Liquor Trial

 

I find a bullet in the crown of Smirnoff shards

In my garden of rocks.

This bala whispers last night’s lines,

The faint “leave her alones,”

From the near-silent jury—

Abuelo’s daughters and me.

Most nights I slept through pistol flauntings.

Just once I saw the routine-eighty-proof-stench

Distill my nightmares into our reality—

Mom between a gun and abuelita.

Abuelo’s hands never struck her cheeks.

His bullets always came close.

“Pare por favor, please stop.”

The bala repeats what we could not.

We waited, letting our lives ferment.

For decades, abuelo played Mexican love songs

When he drank. Drowning the shouts

From the witnesses—his daughters,

Grandchildren. Drained like scattered bottles

In the labyrinth we called casa.

Abuelo spent and torn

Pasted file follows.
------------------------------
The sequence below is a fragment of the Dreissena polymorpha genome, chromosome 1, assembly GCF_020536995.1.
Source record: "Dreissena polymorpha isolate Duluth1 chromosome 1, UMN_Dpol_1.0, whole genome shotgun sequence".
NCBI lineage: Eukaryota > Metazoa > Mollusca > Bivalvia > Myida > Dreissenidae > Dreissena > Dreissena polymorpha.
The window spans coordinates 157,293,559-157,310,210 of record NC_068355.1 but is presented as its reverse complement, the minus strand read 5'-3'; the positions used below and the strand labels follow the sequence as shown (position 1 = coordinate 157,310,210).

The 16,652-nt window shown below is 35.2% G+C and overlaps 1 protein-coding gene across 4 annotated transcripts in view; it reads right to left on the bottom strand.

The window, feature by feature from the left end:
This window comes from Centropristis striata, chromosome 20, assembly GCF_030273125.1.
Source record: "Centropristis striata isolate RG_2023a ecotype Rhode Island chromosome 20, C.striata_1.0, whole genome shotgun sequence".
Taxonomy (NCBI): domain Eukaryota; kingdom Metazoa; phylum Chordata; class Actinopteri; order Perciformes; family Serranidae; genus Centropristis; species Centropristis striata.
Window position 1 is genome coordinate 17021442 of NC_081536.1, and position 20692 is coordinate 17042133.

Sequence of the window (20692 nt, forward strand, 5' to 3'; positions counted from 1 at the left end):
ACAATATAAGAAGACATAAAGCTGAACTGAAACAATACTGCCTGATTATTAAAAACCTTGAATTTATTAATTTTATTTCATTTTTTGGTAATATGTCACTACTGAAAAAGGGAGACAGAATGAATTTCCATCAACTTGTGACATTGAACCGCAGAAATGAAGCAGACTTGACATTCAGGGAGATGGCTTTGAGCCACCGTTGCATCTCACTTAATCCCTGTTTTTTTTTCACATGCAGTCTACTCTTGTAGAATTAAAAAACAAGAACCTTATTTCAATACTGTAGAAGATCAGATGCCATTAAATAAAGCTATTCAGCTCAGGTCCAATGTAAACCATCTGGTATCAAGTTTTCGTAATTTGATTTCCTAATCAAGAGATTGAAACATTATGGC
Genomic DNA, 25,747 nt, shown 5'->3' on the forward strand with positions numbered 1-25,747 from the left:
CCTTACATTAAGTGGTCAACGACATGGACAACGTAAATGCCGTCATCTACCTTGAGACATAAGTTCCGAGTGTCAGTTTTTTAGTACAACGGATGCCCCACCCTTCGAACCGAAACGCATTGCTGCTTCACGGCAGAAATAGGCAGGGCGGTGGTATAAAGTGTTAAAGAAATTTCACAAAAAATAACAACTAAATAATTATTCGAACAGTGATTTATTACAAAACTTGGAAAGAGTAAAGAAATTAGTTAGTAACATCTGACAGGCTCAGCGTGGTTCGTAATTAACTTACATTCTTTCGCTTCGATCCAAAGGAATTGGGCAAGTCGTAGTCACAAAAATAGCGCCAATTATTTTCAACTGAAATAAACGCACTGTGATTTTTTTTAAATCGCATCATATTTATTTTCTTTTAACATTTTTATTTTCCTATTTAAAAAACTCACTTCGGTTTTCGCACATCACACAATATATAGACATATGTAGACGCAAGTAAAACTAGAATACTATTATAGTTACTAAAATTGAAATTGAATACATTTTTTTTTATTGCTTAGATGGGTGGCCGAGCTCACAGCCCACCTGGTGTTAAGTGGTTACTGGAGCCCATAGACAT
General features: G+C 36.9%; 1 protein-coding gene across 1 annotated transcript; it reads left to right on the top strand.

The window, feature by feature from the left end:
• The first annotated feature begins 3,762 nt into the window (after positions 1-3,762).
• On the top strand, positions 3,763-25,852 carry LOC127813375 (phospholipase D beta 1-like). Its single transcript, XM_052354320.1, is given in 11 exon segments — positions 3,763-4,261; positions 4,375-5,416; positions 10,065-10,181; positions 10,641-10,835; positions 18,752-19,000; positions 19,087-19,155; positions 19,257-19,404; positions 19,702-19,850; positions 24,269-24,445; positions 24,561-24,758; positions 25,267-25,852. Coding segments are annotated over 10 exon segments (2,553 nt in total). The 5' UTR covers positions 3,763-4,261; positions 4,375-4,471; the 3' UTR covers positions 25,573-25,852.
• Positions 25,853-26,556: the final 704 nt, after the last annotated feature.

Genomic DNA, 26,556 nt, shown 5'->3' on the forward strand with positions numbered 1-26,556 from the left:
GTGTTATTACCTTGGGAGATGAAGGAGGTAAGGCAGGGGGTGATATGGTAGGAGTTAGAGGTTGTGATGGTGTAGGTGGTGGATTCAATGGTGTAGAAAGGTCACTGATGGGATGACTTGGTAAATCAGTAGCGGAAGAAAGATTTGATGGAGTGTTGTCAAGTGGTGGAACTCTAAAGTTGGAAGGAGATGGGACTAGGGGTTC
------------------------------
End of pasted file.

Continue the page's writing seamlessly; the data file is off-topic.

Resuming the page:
Like the trapped bullet,

La bala atrapada,

In this rocky crown of thorns.


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Javier Zamora was born and raised in El Salvador. At the age of nine he migrated to the United States to be reunited with this parents. He attends UC Berkeley, majoring in Latin American history and minoring in creative writing. His full-length manuscript was a finalist in the 2009 Violet Reed Hass Contest. This summer he attended the Bread Loaf, Napa Valley, and Squaw Valley Writing conferences as a scholarship student. His poems have or will appear in In Posse Review, The Homestead Review, and Mitali’s Fire Escape.